Colleges Versus Universities: The Pros and Cons of Each & What It’s Like to Go There

 

What degree are you going for?

At a college: Most colleges are places where you’ll only be able to get a Bachelor’s degree. Classes are usually organized into different departments that represent different fields you can major in. Since colleges are usually smaller, they often don’t have hospitals or law schools on or close to campus like you’d find at a university. This also means you won’t be able to take advantage of accelerated degree programs. Some universities let you get a combination bachelors/masters degree, for example, if a student attends the same institution in related fields for both undergrad and graduate school.  

At a university: A larger university tends to mean you’ll have options galore when it comes to picking a field and exploring different academic passions. A university typically organizes their classes and majors into different schools or colleges within the university system that allows students to work with and learn from others with similar academic interests and make the university seem a bit smaller.

This division can also mean more run-around when it comes to getting some basic questions answered, though. “My least favorite part about NYU is the bureaucracy,” says Hannah Orenstein, a junior at New York University. “When I had a question for the residential life office about my housing, it took six unanswered phone calls and an unanswered email before I could finally talk to someone... and it wasn't even the person I needed to speak with. It's easy to feel like a number or like the administration doesn't care about your needs in those situations.” Long story short, you might have more resources available to you, but they might be harder to access.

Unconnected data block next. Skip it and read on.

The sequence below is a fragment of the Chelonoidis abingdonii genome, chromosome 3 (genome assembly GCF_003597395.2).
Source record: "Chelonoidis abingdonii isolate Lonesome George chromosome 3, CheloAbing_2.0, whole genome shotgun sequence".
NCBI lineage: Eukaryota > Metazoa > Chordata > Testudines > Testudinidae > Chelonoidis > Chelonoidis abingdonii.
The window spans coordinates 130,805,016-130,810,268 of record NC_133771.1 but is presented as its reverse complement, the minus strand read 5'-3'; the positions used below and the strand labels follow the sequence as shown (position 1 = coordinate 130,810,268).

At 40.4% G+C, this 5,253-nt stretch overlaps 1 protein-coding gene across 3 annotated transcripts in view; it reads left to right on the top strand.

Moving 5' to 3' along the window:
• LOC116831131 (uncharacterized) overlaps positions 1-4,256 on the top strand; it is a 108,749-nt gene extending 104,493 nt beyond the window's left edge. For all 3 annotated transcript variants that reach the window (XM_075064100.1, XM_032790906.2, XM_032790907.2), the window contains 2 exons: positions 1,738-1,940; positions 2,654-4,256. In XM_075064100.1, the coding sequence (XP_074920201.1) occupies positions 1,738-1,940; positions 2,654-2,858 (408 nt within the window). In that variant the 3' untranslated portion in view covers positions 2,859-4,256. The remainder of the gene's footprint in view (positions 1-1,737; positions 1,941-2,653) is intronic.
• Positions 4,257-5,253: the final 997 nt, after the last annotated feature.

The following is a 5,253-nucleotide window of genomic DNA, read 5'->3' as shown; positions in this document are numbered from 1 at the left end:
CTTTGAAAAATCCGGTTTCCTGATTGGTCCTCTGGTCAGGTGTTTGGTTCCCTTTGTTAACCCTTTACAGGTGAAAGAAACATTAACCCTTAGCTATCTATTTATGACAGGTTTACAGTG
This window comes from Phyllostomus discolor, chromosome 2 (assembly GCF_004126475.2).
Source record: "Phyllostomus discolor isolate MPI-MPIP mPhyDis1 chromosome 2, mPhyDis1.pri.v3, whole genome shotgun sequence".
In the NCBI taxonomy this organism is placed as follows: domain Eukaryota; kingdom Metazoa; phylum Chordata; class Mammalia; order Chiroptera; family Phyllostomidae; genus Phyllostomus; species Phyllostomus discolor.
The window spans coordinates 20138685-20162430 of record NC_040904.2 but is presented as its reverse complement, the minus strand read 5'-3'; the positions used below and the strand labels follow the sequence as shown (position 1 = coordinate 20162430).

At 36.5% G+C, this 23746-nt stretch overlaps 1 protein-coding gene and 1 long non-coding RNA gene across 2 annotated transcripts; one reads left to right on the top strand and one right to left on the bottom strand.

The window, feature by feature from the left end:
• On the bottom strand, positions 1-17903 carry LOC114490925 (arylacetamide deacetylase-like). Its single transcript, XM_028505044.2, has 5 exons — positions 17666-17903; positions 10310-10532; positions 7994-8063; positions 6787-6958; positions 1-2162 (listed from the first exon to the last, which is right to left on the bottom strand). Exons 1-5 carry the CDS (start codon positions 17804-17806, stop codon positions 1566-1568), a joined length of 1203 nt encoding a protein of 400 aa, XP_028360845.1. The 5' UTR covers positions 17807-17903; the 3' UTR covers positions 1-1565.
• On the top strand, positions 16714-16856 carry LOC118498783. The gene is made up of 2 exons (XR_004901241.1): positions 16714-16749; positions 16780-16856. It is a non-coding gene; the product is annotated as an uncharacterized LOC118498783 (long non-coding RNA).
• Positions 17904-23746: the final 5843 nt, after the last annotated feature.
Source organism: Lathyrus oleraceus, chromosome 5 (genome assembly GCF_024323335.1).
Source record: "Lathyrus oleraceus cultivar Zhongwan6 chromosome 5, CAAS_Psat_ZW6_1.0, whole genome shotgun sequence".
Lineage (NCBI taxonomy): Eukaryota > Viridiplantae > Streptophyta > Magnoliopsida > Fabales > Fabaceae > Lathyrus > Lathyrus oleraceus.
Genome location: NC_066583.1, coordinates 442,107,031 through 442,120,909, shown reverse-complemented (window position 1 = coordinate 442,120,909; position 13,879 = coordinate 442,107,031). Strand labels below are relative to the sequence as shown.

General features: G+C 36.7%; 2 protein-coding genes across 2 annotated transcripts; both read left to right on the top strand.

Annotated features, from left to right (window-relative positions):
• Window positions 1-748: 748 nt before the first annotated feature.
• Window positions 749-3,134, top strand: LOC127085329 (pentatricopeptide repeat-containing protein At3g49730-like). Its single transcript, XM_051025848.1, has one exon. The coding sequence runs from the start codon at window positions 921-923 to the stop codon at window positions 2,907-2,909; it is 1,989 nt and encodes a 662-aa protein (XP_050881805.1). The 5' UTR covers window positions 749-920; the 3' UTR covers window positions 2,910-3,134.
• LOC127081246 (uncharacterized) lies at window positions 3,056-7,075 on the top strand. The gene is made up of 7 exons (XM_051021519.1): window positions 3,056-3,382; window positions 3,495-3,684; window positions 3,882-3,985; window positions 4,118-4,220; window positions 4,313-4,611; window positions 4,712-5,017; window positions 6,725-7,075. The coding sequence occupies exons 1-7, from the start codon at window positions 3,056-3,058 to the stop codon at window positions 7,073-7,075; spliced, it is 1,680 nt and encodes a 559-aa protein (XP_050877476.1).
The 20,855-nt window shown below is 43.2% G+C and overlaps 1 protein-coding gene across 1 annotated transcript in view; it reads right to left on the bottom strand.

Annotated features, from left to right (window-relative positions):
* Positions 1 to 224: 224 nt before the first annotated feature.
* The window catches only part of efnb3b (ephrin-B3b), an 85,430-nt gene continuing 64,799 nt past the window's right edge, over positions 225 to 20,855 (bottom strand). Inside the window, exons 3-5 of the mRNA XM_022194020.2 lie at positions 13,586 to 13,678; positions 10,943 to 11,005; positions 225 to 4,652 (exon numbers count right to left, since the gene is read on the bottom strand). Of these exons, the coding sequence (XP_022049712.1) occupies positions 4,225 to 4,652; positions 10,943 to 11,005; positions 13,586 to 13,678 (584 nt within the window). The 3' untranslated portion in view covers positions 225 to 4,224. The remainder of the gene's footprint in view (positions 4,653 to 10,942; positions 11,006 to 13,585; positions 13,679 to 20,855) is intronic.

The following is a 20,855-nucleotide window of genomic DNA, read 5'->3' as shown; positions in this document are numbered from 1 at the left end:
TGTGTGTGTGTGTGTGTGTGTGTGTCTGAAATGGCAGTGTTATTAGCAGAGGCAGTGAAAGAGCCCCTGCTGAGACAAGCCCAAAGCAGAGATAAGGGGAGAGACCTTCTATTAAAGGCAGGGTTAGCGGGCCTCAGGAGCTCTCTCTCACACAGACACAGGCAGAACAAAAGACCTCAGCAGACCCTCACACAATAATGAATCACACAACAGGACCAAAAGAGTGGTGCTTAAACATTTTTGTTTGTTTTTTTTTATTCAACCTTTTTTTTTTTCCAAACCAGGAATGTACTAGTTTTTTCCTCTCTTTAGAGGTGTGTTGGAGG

Some universities also offer automatic (or practically guaranteed) admission to post-grad programs in health, legal, or other professional fields for students who earn a bachelor’s degree at their institution. You also sometimes have the chance to start interning or shadowing current grad or professional students as an undergrad, since they’re already right on campus. If you’ve been dreaming about becoming a doctor or lawyer and know you’re going to continue on after four years of undergrad, a larger university might have some additional perks to explore.

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About The Author

Sydney is a junior double majoring in Media and Cultural Studies and Political Science at Macalester College in St. Paul, Minn., a short trip away from Minneapolis, her hometown. When Sydney is not producing content for a variety of platforms, she enjoys hanging out with friends, watching movies, reading, and indulging in a smoothie or tea from Caribou Coffee, the MN-based version of Starbucks.